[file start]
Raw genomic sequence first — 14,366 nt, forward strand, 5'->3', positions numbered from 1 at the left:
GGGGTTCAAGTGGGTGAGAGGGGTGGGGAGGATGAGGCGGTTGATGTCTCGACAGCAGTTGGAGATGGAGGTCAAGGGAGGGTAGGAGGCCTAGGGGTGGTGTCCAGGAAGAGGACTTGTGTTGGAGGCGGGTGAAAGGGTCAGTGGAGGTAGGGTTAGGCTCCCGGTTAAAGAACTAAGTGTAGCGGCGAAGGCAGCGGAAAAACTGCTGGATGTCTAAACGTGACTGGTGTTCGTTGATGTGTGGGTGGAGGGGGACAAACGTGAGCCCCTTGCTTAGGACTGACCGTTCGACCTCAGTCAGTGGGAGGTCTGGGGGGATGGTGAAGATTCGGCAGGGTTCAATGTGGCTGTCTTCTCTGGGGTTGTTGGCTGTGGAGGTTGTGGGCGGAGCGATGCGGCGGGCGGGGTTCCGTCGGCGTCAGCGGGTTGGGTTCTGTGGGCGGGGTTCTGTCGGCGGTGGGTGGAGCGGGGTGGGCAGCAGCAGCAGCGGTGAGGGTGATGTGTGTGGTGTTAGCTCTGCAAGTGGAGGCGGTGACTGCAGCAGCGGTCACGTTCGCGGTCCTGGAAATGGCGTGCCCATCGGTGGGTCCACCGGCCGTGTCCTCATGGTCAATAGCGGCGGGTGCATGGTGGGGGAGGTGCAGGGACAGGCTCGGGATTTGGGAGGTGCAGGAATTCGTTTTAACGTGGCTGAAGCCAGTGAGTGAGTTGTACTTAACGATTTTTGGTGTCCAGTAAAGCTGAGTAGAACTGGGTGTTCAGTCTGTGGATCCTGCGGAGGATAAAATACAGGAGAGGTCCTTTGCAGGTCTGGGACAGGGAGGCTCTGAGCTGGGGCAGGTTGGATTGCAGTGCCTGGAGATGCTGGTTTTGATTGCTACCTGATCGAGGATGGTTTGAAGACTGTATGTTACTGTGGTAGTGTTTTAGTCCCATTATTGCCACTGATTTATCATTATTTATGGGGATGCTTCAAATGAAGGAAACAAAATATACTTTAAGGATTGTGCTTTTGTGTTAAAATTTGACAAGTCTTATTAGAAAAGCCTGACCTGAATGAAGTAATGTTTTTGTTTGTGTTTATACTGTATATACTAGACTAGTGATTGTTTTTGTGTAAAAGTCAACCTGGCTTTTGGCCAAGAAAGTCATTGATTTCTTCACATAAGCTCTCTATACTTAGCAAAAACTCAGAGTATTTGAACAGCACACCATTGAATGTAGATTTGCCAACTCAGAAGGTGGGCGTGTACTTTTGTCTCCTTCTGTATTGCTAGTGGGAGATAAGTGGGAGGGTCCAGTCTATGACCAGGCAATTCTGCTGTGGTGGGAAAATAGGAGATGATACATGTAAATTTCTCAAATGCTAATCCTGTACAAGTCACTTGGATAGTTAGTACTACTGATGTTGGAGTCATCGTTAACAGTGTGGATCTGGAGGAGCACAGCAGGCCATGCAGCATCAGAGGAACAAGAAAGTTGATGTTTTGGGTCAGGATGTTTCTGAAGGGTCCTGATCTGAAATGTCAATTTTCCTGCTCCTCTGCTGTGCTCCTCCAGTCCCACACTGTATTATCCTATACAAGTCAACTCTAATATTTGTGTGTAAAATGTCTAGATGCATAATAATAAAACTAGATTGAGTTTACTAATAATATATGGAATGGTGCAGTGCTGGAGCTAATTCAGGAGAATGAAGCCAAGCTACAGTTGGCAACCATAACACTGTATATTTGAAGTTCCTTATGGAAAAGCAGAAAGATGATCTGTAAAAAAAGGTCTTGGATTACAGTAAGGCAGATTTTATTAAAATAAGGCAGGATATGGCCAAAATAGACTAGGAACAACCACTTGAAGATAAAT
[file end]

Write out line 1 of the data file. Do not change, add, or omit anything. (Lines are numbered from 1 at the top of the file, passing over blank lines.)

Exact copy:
Raw genomic sequence first — 14,366 nt, forward strand, 5'->3', positions numbered from 1 at the left: